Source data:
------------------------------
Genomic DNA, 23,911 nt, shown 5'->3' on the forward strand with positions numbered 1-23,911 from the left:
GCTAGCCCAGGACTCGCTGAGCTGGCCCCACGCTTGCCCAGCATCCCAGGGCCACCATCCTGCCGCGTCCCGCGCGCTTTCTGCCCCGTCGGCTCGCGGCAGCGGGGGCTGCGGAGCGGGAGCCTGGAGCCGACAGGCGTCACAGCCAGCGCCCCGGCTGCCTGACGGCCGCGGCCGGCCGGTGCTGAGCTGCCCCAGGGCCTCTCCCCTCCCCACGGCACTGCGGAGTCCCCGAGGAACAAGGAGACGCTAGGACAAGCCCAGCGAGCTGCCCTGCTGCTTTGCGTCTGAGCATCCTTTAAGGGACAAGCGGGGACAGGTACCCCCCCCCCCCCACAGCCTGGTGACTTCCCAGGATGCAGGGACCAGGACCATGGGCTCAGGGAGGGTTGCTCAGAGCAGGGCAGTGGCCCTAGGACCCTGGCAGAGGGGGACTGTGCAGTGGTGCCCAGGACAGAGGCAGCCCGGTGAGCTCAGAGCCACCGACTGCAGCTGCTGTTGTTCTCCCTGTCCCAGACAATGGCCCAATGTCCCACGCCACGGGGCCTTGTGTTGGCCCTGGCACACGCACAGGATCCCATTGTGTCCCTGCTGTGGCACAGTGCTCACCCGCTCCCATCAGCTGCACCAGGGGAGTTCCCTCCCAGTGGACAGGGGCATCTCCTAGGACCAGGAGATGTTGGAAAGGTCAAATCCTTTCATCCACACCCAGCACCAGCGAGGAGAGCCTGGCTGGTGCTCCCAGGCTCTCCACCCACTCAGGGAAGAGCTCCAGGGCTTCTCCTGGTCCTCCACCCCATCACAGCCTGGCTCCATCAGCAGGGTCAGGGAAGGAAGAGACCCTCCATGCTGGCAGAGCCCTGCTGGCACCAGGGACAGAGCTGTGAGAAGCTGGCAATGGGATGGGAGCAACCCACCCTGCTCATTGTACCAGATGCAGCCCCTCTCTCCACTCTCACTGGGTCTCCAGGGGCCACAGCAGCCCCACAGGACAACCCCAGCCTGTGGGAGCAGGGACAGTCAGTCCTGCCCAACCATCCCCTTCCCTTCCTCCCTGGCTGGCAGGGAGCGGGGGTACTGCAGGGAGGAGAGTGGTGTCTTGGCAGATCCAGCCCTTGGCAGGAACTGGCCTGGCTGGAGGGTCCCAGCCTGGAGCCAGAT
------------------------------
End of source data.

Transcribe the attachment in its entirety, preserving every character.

Genomic DNA, 23,911 nt, shown 5'->3' on the forward strand with positions numbered 1-23,911 from the left:
GCTAGCCCAGGACTCGCTGAGCTGGCCCCACGCTTGCCCAGCATCCCAGGGCCACCATCCTGCCGCGTCCCGCGCGCTTTCTGCCCCGTCGGCTCGCGGCAGCGGGGGCTGCGGAGCGGGAGCCTGGAGCCGACAGGCGTCACAGCCAGCGCCCCGGCTGCCTGACGGCCGCGGCCGGCCGGTGCTGAGCTGCCCCAGGGCCTCTCCCCTCCCCACGGCACTGCGGAGTCCCCGAGGAACAAGGAGACGCTAGGACAAGCCCAGCGAGCTGCCCTGCTGCTTTGCGTCTGAGCATCCTTTAAGGGACAAGCGGGGACAGGTACCCCCCCCCCCCCACAGCCTGGTGACTTCCCAGGATGCAGGGACCAGGACCATGGGCTCAGGGAGGGTTGCTCAGAGCAGGGCAGTGGCCCTAGGACCCTGGCAGAGGGGGACTGTGCAGTGGTGCCCAGGACAGAGGCAGCCCGGTGAGCTCAGAGCCACCGACTGCAGCTGCTGTTGTTCTCCCTGTCCCAGACAATGGCCCAATGTCCCACGCCACGGGGCCTTGTGTTGGCCCTGGCACACGCACAGGATCCCATTGTGTCCCTGCTGTGGCACAGTGCTCACCCGCTCCCATCAGCTGCACCAGGGGAGTTCCCTCCCAGTGGACAGGGGCATCTCCTAGGACCAGGAGATGTTGGAAAGGTCAAATCCTTTCATCCACACCCAGCACCAGCGAGGAGAGCCTGGCTGGTGCTCCCAGGCTCTCCACCCACTCAGGGAAGAGCTCCAGGGCTTCTCCTGGTCCTCCACCCCATCACAGCCTGGCTCCATCAGCAGGGTCAGGGAAGGAAGAGACCCTCCATGCTGGCAGAGCCCTGCTGGCACCAGGGACAGAGCTGTGAGAAGCTGGCAATGGGATGGGAGCAACCCACCCTGCTCATTGTACCAGATGCAGCCCCTCTCTCCACTCTCACTGGGTCTCCAGGGGCCACAGCAGCCCCACAGGACAACCCCAGCCTGTGGGAGCAGGGACAGTCAGTCCTGCCCAACCATCCCCTTCCCTTCCTCCCTGGCTGGCAGGGAGCGGGGGTACTGCAGGGAGGAGAGTGGTGTCTTGGCAGATCCAGCCCTTGGCAGGAACTGGCCTGGCTGGAGGGTCCCAGCCTGGAGCCAGAT